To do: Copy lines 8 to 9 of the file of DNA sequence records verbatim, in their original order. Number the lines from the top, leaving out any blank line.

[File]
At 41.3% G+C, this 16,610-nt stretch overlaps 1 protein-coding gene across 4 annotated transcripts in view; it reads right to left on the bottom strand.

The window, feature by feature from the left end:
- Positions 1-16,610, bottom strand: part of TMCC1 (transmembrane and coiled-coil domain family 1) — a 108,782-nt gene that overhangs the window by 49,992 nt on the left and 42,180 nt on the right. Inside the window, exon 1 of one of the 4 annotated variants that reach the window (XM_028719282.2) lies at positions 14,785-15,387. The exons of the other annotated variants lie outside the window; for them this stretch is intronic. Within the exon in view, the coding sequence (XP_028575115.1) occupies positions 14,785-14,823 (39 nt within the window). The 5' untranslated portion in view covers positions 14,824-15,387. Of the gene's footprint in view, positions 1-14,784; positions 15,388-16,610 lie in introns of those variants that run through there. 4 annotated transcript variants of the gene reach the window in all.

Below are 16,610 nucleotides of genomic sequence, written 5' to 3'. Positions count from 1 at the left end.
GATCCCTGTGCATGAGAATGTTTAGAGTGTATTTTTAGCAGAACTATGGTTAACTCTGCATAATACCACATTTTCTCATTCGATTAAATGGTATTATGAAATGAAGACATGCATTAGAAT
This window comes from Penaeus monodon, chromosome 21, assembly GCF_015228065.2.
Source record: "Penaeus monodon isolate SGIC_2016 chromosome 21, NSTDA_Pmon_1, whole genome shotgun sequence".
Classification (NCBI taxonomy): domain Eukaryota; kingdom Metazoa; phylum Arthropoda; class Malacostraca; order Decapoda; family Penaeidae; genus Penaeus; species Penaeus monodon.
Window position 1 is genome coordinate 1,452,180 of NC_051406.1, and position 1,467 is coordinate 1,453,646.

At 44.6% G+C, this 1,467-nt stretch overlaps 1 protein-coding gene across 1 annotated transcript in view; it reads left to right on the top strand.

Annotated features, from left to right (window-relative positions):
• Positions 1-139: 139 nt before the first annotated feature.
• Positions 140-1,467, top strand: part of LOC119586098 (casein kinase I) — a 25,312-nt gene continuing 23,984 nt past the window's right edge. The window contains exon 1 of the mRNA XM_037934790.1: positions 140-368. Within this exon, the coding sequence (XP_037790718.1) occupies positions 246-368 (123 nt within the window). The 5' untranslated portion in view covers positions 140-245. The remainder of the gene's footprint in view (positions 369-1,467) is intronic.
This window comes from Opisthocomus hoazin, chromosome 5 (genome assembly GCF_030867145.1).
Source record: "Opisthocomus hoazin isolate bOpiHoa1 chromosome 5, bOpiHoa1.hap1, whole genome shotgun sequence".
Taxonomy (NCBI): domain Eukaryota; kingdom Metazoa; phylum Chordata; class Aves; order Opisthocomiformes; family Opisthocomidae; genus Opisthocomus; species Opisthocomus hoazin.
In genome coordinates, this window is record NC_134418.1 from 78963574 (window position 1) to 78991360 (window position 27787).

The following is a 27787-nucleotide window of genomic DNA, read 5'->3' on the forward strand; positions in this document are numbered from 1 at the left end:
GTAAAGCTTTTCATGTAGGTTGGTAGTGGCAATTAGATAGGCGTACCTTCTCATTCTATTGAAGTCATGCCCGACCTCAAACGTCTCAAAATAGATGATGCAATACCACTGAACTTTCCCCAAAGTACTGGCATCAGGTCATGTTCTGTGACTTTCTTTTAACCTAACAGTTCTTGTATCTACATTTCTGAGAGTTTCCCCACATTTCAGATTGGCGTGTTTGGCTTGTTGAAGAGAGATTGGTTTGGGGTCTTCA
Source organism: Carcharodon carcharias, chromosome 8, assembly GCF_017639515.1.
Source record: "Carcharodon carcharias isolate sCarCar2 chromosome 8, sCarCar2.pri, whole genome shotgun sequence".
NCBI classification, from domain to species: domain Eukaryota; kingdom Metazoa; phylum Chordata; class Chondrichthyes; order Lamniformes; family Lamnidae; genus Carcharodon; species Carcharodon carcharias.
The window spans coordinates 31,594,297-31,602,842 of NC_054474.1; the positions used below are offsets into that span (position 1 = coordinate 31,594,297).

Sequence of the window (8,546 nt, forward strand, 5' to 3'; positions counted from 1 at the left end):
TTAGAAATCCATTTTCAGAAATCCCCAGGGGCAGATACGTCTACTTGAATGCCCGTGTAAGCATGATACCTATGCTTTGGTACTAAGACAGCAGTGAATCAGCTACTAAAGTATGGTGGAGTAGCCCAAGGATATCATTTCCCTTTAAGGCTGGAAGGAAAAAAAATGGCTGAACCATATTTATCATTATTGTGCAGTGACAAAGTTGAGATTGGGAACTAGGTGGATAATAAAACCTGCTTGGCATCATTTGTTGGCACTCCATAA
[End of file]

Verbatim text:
Classification (NCBI taxonomy): domain Eukaryota; kingdom Metazoa; phylum Arthropoda; class Malacostraca; order Decapoda; family Penaeidae; genus Penaeus; species Penaeus monodon.
Window position 1 is genome coordinate 1,452,180 of NC_051406.1, and position 1,467 is coordinate 1,453,646.